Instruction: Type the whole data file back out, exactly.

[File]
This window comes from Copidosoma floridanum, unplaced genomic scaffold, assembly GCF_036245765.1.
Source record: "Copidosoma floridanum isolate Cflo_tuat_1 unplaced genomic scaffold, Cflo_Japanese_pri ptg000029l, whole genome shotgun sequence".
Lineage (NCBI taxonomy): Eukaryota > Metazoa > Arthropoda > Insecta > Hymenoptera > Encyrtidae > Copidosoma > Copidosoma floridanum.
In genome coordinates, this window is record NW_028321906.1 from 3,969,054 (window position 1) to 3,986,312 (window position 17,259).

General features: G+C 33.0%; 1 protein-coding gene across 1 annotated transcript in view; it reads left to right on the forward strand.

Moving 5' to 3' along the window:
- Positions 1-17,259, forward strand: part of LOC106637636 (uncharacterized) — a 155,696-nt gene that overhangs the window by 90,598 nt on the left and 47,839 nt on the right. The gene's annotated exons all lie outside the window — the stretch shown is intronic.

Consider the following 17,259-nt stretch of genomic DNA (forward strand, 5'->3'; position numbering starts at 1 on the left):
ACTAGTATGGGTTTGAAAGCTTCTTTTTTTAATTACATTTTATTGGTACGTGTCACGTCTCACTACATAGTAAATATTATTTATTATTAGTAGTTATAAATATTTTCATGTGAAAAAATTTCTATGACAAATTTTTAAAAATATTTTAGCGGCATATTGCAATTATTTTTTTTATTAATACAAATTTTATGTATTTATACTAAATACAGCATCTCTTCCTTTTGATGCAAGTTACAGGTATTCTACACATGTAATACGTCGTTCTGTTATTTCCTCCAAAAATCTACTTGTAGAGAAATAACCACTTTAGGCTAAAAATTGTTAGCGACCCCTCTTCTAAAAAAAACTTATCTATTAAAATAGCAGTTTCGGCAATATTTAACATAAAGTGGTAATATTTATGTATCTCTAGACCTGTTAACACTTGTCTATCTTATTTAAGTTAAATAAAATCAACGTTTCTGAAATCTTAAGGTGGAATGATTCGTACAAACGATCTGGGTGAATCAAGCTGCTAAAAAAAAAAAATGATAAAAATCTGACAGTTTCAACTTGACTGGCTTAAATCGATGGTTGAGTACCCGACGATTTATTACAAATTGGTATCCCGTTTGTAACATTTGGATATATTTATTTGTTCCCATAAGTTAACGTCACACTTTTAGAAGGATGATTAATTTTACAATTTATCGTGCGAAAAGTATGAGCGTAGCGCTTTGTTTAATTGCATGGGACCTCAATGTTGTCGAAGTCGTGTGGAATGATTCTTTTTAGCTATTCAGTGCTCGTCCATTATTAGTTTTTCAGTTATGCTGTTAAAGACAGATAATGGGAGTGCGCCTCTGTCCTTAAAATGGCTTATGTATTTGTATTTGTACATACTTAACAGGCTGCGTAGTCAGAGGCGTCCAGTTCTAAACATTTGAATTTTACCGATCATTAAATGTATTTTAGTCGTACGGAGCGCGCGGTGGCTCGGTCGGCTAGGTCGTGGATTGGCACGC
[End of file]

This window comes from Copidosoma floridanum, unplaced genomic scaffold, assembly GCF_036245765.1.
Source record: "Copidosoma floridanum isolate Cflo_tuat_1 unplaced genomic scaffold, Cflo_Japanese_pri ptg000029l, whole genome shotgun sequence".
Lineage (NCBI taxonomy): Eukaryota > Metazoa > Arthropoda > Insecta > Hymenoptera > Encyrtidae > Copidosoma > Copidosoma floridanum.
In genome coordinates, this window is record NW_028321906.1 from 3,969,054 (window position 1) to 3,986,312 (window position 17,259).

General features: G+C 33.0%; 1 protein-coding gene across 1 annotated transcript in view; it reads left to right on the forward strand.

Moving 5' to 3' along the window:
- Positions 1-17,259, forward strand: part of LOC106637636 (uncharacterized) — a 155,696-nt gene that overhangs the window by 90,598 nt on the left and 47,839 nt on the right. The gene's annotated exons all lie outside the window — the stretch shown is intronic.

Consider the following 17,259-nt stretch of genomic DNA (forward strand, 5'->3'; position numbering starts at 1 on the left):
ACTAGTATGGGTTTGAAAGCTTCTTTTTTTAATTACATTTTATTGGTACGTGTCACGTCTCACTACATAGTAAATATTATTTATTATTAGTAGTTATAAATATTTTCATGTGAAAAAATTTCTATGACAAATTTTTAAAAATATTTTAGCGGCATATTGCAATTATTTTTTTTATTAATACAAATTTTATGTATTTATACTAAATACAGCATCTCTTCCTTTTGATGCAAGTTACAGGTATTCTACACATGTAATACGTCGTTCTGTTATTTCCTCCAAAAATCTACTTGTAGAGAAATAACCACTTTAGGCTAAAAATTGTTAGCGACCCCTCTTCTAAAAAAAACTTATCTATTAAAATAGCAGTTTCGGCAATATTTAACATAAAGTGGTAATATTTATGTATCTCTAGACCTGTTAACACTTGTCTATCTTATTTAAGTTAAATAAAATCAACGTTTCTGAAATCTTAAGGTGGAATGATTCGTACAAACGATCTGGGTGAATCAAGCTGCTAAAAAAAAAAAATGATAAAAATCTGACAGTTTCAACTTGACTGGCTTAAATCGATGGTTGAGTACCCGACGATTTATTACAAATTGGTATCCCGTTTGTAACATTTGGATATATTTATTTGTTCCCATAAGTTAACGTCACACTTTTAGAAGGATGATTAATTTTACAATTTATCGTGCGAAAAGTATGAGCGTAGCGCTTTGTTTAATTGCATGGGACCTCAATGTTGTCGAAGTCGTGTGGAATGATTCTTTTTAGCTATTCAGTGCTCGTCCATTATTAGTTTTTCAGTTATGCTGTTAAAGACAGATAATGGGAGTGCGCCTCTGTCCTTAAAATGGCTTATGTATTTGTATTTGTACATACTTAACAGGCTGCGTAGTCAGAGGCGTCCAGTTCTAAACATTTGAATTTTACCGATCATTAAATGTATTTTAGTCGTACGGAGCGCGCGGTGGCTCGGTCGGCTAGGTCGTGGATTGGCACGC